“Many of these scenarios are new to the telecom and VoIP industries,” Jim Dalton, president of TransNexus said in a press release. “The first step to stopping telecom fraud is understanding it. The charts and diagrams in our latest telecom fraud report help our customers to realize the weak points in their network security.”
The TransNexus-published report provides real examples of call and cash flows from 12 affected companies, dividing them into three distinct categories – traffic pumping, telecom provider defrauding and over-the-telephone schemes.
Traffic-pumping schemes boost a website’s traffic to a predetermined peak using access simulation techniques. Once the traffic reaches the specified level, the resulting revenue is then shared with the fraudster.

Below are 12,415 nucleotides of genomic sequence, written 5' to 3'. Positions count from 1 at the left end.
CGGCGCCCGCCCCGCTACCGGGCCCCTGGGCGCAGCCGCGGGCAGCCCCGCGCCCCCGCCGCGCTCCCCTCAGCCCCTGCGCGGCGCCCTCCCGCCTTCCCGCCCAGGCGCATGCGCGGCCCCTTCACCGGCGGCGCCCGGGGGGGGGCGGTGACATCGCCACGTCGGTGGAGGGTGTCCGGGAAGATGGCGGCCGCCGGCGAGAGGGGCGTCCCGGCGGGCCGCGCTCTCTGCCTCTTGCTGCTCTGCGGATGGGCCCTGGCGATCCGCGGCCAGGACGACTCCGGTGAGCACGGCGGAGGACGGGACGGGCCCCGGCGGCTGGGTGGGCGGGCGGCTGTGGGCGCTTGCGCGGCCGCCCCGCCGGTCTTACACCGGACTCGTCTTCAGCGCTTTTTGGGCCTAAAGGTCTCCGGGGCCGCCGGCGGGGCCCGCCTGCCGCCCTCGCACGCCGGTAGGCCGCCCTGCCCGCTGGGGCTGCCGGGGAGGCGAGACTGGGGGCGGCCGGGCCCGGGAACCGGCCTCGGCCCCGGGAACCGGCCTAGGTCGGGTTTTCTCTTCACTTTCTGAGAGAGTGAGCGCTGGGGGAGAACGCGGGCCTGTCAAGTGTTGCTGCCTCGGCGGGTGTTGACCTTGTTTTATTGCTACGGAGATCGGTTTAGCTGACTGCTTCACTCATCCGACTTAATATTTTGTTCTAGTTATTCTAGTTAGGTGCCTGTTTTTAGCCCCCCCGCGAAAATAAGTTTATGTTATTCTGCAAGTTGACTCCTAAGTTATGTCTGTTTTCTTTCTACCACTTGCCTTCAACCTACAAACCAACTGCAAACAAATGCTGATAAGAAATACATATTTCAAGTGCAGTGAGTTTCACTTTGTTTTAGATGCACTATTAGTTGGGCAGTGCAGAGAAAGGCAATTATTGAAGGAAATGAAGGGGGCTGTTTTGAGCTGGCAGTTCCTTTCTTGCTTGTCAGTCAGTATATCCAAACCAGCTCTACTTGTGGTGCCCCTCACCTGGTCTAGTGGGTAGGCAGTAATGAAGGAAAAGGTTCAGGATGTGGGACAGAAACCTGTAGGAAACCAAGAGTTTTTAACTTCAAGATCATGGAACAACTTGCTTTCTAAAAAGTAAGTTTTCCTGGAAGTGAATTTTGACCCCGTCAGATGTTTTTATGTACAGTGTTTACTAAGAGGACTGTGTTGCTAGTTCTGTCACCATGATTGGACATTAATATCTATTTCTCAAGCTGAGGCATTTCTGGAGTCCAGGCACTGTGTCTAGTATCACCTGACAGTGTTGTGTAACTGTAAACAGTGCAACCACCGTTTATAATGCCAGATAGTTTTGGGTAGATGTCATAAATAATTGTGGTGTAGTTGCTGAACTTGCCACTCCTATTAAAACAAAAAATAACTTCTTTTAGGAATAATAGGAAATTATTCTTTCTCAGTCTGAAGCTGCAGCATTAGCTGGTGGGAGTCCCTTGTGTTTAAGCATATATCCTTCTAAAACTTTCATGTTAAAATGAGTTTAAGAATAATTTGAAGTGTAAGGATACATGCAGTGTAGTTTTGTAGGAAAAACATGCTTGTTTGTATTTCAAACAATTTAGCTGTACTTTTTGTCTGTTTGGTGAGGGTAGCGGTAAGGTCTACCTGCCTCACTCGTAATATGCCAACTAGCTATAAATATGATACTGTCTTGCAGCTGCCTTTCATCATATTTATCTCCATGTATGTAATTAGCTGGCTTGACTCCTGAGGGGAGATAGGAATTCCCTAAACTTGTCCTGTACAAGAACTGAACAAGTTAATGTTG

Telecom provider defrauding schemes are often complex, and involve using SIP trunking and taking advantage of regulatory loopholes.
Telephone schemes are conducted over the phone, and are generally broad-based.
FTC data reveals that 34 per cent of fraud claims made in 2012 were the result of telecom fraud, a significant increase over the 20 per cent experienced in 2010. Additionally, the report shows that as technology continues its evolution, so have the efforts of criminals to defraud it.
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